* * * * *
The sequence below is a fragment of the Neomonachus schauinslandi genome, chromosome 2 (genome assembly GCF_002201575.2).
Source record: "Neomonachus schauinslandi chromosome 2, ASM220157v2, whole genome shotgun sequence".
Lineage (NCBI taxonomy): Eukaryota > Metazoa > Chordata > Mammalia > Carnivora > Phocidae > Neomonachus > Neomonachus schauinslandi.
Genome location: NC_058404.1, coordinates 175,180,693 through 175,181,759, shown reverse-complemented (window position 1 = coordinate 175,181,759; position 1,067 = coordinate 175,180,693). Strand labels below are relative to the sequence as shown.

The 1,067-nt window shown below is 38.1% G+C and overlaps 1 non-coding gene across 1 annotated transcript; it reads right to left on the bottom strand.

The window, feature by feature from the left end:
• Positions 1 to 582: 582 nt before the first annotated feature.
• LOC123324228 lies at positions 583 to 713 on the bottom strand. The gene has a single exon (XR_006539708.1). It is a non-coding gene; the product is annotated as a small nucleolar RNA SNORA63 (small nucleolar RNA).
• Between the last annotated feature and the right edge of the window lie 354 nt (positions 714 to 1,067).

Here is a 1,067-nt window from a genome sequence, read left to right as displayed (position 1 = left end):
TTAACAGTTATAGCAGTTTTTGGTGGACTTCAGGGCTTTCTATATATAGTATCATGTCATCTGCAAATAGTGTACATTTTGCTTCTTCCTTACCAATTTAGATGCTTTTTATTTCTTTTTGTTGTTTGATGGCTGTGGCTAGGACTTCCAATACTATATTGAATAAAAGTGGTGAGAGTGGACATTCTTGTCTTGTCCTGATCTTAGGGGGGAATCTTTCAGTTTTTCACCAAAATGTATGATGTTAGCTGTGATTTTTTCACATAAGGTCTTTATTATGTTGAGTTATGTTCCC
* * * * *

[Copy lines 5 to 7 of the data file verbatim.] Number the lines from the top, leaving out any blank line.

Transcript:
The 1,067-nt window shown below is 38.1% G+C and overlaps 1 non-coding gene across 1 annotated transcript; it reads right to left on the bottom strand.

The window, feature by feature from the left end:
• Positions 1 to 582: 582 nt before the first annotated feature.